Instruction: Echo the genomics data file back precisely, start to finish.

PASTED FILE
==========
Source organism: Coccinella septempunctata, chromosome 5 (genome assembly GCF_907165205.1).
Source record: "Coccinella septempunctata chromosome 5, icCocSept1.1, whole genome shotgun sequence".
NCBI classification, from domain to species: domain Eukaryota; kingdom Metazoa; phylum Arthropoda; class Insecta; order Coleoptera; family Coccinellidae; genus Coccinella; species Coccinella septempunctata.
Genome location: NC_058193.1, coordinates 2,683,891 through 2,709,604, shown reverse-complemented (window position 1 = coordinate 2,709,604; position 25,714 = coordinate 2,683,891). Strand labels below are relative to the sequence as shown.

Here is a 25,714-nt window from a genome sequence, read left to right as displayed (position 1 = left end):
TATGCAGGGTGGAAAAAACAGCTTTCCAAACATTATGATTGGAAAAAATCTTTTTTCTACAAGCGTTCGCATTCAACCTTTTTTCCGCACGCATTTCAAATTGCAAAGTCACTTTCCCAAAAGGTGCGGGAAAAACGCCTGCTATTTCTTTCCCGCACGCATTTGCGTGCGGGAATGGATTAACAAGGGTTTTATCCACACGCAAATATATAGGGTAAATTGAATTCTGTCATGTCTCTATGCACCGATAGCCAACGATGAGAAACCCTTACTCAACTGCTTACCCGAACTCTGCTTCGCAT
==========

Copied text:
Source organism: Coccinella septempunctata, chromosome 5 (genome assembly GCF_907165205.1).
Source record: "Coccinella septempunctata chromosome 5, icCocSept1.1, whole genome shotgun sequence".
NCBI classification, from domain to species: domain Eukaryota; kingdom Metazoa; phylum Arthropoda; class Insecta; order Coleoptera; family Coccinellidae; genus Coccinella; species Coccinella septempunctata.
Genome location: NC_058193.1, coordinates 2,683,891 through 2,709,604, shown reverse-complemented (window position 1 = coordinate 2,709,604; position 25,714 = coordinate 2,683,891). Strand labels below are relative to the sequence as shown.

Here is a 25,714-nt window from a genome sequence, read left to right as displayed (position 1 = left end):
TATGCAGGGTGGAAAAAACAGCTTTCCAAACATTATGATTGGAAAAAATCTTTTTTCTACAAGCGTTCGCATTCAACCTTTTTTCCGCACGCATTTCAAATTGCAAAGTCACTTTCCCAAAAGGTGCGGGAAAAACGCCTGCTATTTCTTTCCCGCACGCATTTGCGTGCGGGAATGGATTAACAAGGGTTTTATCCACACGCAAATATATAGGGTAAATTGAATTCTGTCATGTCTCTATGCACCGATAGCCAACGATGAGAAACCCTTACTCAACTGCTTACCCGAACTCTGCTTCGCAT